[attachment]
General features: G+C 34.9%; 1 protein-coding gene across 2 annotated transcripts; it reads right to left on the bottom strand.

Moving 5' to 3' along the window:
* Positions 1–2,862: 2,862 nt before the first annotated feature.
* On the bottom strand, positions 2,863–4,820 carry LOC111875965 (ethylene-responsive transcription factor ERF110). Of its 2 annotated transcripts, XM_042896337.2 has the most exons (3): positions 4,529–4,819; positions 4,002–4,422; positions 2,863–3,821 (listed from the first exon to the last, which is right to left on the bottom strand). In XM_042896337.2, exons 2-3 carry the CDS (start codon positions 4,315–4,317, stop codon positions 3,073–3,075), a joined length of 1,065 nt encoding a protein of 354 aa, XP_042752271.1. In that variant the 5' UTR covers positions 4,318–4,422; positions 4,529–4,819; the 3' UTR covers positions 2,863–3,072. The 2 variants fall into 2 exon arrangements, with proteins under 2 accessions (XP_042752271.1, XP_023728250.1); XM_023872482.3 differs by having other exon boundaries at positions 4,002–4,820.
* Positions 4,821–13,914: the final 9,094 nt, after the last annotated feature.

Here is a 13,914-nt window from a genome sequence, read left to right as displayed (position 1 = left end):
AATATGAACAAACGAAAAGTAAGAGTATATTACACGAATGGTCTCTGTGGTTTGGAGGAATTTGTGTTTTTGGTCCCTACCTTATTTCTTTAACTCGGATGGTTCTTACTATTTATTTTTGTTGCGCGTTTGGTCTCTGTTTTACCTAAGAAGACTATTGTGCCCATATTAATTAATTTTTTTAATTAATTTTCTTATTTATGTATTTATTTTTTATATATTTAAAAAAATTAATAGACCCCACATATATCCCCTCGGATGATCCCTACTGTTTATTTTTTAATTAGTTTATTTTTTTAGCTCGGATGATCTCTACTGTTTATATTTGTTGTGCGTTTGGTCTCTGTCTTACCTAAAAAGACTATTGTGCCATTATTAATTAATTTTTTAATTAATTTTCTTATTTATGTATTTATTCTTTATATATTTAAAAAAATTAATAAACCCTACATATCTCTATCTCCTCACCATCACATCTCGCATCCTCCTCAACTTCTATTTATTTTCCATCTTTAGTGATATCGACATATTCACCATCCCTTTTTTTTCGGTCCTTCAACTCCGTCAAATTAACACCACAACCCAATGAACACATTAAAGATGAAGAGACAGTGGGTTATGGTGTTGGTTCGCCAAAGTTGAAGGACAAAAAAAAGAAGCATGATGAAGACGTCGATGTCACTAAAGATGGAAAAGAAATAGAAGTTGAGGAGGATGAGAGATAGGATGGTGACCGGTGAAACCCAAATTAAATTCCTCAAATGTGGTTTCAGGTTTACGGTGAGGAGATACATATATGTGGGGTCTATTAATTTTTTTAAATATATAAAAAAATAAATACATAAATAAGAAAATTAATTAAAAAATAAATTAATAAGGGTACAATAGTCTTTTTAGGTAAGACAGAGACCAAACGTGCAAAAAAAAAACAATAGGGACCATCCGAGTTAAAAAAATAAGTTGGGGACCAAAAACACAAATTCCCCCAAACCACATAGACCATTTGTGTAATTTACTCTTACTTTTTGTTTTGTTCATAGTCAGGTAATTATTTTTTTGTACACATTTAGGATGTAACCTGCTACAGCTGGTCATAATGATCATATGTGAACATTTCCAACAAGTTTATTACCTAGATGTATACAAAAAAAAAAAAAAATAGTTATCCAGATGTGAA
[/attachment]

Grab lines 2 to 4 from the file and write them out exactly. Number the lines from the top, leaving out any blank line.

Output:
Moving 5' to 3' along the window:
* Positions 1–2,862: 2,862 nt before the first annotated feature.
* On the bottom strand, positions 2,863–4,820 carry LOC111875965 (ethylene-responsive transcription factor ERF110). Of its 2 annotated transcripts, XM_042896337.2 has the most exons (3): positions 4,529–4,819; positions 4,002–4,422; positions 2,863–3,821 (listed from the first exon to the last, which is right to left on the bottom strand). In XM_042896337.2, exons 2-3 carry the CDS (start codon positions 4,315–4,317, stop codon positions 3,073–3,075), a joined length of 1,065 nt encoding a protein of 354 aa, XP_042752271.1. In that variant the 5' UTR covers positions 4,318–4,422; positions 4,529–4,819; the 3' UTR covers positions 2,863–3,072. The 2 variants fall into 2 exon arrangements, with proteins under 2 accessions (XP_042752271.1, XP_023728250.1); XM_023872482.3 differs by having other exon boundaries at positions 4,002–4,820.